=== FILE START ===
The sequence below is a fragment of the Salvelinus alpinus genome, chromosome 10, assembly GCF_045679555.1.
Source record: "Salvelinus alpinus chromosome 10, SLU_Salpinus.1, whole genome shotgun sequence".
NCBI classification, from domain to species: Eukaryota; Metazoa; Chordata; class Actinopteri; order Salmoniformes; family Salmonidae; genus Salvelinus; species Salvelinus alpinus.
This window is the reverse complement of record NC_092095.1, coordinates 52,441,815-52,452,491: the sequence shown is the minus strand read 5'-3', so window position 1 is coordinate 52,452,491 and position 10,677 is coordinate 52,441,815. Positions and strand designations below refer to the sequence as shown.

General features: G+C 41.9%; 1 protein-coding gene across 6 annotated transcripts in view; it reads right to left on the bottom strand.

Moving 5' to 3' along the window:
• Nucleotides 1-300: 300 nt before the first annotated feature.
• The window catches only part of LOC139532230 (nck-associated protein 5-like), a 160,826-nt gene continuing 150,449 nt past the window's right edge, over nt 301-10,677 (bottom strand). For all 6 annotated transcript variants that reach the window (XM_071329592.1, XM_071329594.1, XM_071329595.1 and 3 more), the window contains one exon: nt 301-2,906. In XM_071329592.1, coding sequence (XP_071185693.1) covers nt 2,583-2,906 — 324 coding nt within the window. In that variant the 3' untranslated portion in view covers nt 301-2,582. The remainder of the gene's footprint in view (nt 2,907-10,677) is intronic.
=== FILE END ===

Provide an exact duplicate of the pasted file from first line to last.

The sequence below is a fragment of the Salvelinus alpinus genome, chromosome 10, assembly GCF_045679555.1.
Source record: "Salvelinus alpinus chromosome 10, SLU_Salpinus.1, whole genome shotgun sequence".
NCBI classification, from domain to species: Eukaryota; Metazoa; Chordata; class Actinopteri; order Salmoniformes; family Salmonidae; genus Salvelinus; species Salvelinus alpinus.
This window is the reverse complement of record NC_092095.1, coordinates 52,441,815-52,452,491: the sequence shown is the minus strand read 5'-3', so window position 1 is coordinate 52,452,491 and position 10,677 is coordinate 52,441,815. Positions and strand designations below refer to the sequence as shown.

General features: G+C 41.9%; 1 protein-coding gene across 6 annotated transcripts in view; it reads right to left on the bottom strand.

Moving 5' to 3' along the window:
• Nucleotides 1-300: 300 nt before the first annotated feature.
• The window catches only part of LOC139532230 (nck-associated protein 5-like), a 160,826-nt gene continuing 150,449 nt past the window's right edge, over nt 301-10,677 (bottom strand). For all 6 annotated transcript variants that reach the window (XM_071329592.1, XM_071329594.1, XM_071329595.1 and 3 more), the window contains one exon: nt 301-2,906. In XM_071329592.1, coding sequence (XP_071185693.1) covers nt 2,583-2,906 — 324 coding nt within the window. In that variant the 3' untranslated portion in view covers nt 301-2,582. The remainder of the gene's footprint in view (nt 2,907-10,677) is intronic.